In a recent webinar for National Affiliates, a leading researcher showed how school districts can use the 2010 U.S. Census data to project enrollment trends in their areas.
Ron Crouch, director of research and statistics for the office of employment and training for the Kentucky Workforce Development Cabinet, showed how the data could be used to identify the ages of different areas and how those demographics could impact school enrollments.
Nationally, the data showed an uptick in the nation’s population in the past decade, particularly among Hispanic and Asian residents, but regional differences varied widely.
For instance, when looking at population trends through a map of the United States, Michigan was the only state to lose population from 2000 to 2010. Many southern and southwestern states saw population increases of 5 to 15 percent or more.
But when the data was analyzed by looking at counties, it was clear that many areas were losing residents, even in the states with increasing populations. Many of those areas were rural.
Crouch used demographic data to show how some counties have younger populations—for instance, the Seattle area has had a boom in residents age 25 to 34 who haven’t yet had children. In other areas, there are growing numbers of young workers who are having children, and race and ethnicity made a big difference in the number of children getting ready to start school.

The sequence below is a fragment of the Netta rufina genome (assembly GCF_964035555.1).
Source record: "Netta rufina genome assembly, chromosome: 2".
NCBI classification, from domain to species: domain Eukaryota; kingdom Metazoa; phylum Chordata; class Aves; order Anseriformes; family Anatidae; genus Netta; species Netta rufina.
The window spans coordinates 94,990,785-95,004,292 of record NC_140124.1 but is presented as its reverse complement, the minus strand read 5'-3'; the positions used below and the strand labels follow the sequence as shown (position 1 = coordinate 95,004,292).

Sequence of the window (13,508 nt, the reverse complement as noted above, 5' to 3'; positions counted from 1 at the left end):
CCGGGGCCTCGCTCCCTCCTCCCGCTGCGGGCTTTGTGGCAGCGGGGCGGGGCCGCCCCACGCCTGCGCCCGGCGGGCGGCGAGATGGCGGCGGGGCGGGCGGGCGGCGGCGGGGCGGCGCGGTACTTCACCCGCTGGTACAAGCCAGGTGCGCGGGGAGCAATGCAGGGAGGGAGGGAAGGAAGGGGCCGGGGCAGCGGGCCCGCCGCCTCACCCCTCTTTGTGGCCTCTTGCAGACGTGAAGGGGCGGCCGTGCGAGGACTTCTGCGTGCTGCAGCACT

“All the growth that’s really going on in this country is the Hispanic population,” Crouch noted. Many Hispanics tend to have larger families; and while the Asian population is also increasing at significant rates, Asians tend to have fewer children, he said.
The Asian population, for instance, tends to be more concentrated in areas on East and West Coast, while the Hispanic population is more widespread. And while there was still a great concentration of Hispanics in California and the Southwest, some are now moving into other regions, particularly the South.
In addition, more children are being identified as being of two or more races, he added. Demographic data showed that the vast majority of residents identified as two or more races was concentrated in young children and teenagers categories.
The webinar will be archived for National Affiliates at www.nsba.org/nawebinars. Crouch will also be presenting at NSBA’s 72nd Annual Conference, held April 21 to 23, 2012, in Boston.
A searchable analysis of the county-by-county Census data is available at the New York Times website.